sanders and many others used the parody to spotlight the cost of insulin, a common criticism of the company. As Eli Lilly’s share price fell 4 percent on Friday — in line with falls in other healthcare stocks — many Twitter users credited the fake account: The “tweet just cost Eli Lilly billions,” one said tweet with more than 380,000 likes. “The most consequential $8 in modern human history,” he said Another.

Some Twitter users hailed the accounts as modern-day satires or expressed excitement at the idea that Musk’s move could backfire and expose Twitter to legal threats. Other fake-but-verified Eli Lilly parodies have multiplied and gained their own wide audience before also being suspended: One tweeted, “Humalog is now $400. We can do that whenever we want and you can’t do anything about it.”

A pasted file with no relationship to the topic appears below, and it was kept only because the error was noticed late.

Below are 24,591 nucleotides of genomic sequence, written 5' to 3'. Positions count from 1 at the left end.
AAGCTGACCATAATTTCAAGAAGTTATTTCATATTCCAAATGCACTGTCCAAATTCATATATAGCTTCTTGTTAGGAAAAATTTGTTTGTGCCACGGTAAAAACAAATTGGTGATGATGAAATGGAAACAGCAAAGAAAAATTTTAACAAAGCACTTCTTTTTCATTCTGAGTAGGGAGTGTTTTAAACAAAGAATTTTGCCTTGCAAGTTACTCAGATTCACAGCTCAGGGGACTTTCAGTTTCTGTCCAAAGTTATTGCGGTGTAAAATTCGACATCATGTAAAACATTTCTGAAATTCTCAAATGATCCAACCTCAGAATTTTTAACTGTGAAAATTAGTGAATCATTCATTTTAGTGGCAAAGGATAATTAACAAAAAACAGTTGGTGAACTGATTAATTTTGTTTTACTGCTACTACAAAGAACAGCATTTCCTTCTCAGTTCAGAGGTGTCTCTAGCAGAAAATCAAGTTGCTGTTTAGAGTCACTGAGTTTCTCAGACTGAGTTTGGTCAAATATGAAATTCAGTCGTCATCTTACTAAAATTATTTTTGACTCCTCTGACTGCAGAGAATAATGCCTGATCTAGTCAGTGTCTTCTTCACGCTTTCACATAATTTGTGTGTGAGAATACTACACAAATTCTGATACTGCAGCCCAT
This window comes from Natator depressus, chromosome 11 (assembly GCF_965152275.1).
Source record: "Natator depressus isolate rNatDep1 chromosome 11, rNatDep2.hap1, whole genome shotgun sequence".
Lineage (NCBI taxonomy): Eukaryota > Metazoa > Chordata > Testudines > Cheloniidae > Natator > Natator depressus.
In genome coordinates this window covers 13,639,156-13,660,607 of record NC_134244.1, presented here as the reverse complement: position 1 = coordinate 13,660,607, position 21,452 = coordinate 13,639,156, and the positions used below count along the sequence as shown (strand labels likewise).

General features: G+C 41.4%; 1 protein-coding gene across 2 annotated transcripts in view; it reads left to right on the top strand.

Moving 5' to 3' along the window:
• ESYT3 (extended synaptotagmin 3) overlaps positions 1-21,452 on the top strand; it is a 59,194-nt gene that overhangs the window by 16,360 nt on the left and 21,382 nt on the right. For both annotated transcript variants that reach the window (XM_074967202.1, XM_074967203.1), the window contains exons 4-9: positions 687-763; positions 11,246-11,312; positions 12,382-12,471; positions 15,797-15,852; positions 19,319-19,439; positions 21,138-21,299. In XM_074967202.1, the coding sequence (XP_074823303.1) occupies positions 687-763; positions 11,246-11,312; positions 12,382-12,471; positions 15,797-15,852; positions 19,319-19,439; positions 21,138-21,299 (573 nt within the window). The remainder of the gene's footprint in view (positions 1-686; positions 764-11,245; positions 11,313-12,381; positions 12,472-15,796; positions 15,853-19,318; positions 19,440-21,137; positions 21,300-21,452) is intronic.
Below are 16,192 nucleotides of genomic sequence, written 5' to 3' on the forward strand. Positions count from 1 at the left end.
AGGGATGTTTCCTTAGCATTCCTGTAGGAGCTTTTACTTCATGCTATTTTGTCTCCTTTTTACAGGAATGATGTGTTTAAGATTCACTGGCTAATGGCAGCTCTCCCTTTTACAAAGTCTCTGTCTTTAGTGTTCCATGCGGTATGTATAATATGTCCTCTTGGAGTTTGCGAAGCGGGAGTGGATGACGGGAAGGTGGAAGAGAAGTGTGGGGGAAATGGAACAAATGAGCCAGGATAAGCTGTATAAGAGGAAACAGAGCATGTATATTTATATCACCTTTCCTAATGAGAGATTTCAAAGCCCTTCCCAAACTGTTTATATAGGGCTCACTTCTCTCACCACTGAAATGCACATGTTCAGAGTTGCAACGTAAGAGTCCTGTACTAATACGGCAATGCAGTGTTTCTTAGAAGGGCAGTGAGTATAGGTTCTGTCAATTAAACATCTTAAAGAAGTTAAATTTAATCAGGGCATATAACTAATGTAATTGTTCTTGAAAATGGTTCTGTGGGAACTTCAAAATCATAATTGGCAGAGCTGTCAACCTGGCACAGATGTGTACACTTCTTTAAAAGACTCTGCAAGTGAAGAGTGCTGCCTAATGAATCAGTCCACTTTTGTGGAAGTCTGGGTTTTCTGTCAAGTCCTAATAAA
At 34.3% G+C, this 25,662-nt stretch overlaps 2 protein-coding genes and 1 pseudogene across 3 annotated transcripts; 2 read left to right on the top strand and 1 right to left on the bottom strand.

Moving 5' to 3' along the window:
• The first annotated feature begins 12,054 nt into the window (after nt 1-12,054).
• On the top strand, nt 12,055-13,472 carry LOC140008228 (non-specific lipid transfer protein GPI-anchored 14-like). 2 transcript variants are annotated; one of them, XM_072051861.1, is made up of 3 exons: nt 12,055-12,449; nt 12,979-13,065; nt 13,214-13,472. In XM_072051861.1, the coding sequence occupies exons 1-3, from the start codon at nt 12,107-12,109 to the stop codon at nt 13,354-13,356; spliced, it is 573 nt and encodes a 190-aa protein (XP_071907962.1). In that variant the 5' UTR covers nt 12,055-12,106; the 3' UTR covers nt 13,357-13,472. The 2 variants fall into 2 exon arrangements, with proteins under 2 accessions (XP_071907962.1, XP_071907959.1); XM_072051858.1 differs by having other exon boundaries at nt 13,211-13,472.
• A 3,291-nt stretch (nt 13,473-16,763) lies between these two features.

For healthcare companies like Eli Lilly, the change meant not only a reputational threat, but also the risk that other counterfeits could endanger people’s well-being. Eli Lilly’s Twitter accounts routinely answer medical questions and work to correct misinformation about side effects, health issues, and long-term care.

Twitter’s change, O’Connor said, has rocked not only Eli Lilly but many other companies, who are now worried about the risk of participating on a platform where an account’s legitimacy is no longer guaranteed.

“This isn’t just about Twitter, this is about patient health,” O’Connor said. What if a public health group “faked and shared information that was making people’s diabetes worse? where does it stop It feels like this is literally just the beginning and it’s only going to get worse.”